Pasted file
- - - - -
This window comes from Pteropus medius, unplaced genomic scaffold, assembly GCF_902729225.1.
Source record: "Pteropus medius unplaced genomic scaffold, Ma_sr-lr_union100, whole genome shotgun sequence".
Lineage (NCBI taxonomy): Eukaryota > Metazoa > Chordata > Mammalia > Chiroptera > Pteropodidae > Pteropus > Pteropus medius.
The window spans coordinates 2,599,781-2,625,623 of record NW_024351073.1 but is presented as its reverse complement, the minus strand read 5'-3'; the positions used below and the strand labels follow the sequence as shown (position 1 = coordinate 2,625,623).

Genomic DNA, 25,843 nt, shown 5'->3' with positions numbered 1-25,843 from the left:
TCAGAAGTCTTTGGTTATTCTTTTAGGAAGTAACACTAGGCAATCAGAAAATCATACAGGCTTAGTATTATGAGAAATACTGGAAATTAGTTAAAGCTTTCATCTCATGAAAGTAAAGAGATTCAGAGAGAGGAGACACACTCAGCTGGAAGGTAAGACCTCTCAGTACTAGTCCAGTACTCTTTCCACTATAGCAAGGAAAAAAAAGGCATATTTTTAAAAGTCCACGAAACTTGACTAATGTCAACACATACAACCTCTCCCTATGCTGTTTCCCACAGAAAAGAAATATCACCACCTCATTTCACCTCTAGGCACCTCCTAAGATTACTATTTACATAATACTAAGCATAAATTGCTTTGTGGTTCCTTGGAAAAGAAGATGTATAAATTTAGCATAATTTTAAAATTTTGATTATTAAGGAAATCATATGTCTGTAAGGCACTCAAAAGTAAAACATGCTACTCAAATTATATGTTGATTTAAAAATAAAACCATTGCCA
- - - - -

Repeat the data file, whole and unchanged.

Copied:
This window comes from Pteropus medius, unplaced genomic scaffold, assembly GCF_902729225.1.
Source record: "Pteropus medius unplaced genomic scaffold, Ma_sr-lr_union100, whole genome shotgun sequence".
Lineage (NCBI taxonomy): Eukaryota > Metazoa > Chordata > Mammalia > Chiroptera > Pteropodidae > Pteropus > Pteropus medius.
The window spans coordinates 2,599,781-2,625,623 of record NW_024351073.1 but is presented as its reverse complement, the minus strand read 5'-3'; the positions used below and the strand labels follow the sequence as shown (position 1 = coordinate 2,625,623).

Genomic DNA, 25,843 nt, shown 5'->3' with positions numbered 1-25,843 from the left:
TCAGAAGTCTTTGGTTATTCTTTTAGGAAGTAACACTAGGCAATCAGAAAATCATACAGGCTTAGTATTATGAGAAATACTGGAAATTAGTTAAAGCTTTCATCTCATGAAAGTAAAGAGATTCAGAGAGAGGAGACACACTCAGCTGGAAGGTAAGACCTCTCAGTACTAGTCCAGTACTCTTTCCACTATAGCAAGGAAAAAAAAGGCATATTTTTAAAAGTCCACGAAACTTGACTAATGTCAACACATACAACCTCTCCCTATGCTGTTTCCCACAGAAAAGAAATATCACCACCTCATTTCACCTCTAGGCACCTCCTAAGATTACTATTTACATAATACTAAGCATAAATTGCTTTGTGGTTCCTTGGAAAAGAAGATGTATAAATTTAGCATAATTTTAAAATTTTGATTATTAAGGAAATCATATGTCTGTAAGGCACTCAAAAGTAAAACATGCTACTCAAATTATATGTTGATTTAAAAATAAAACCATTGCCA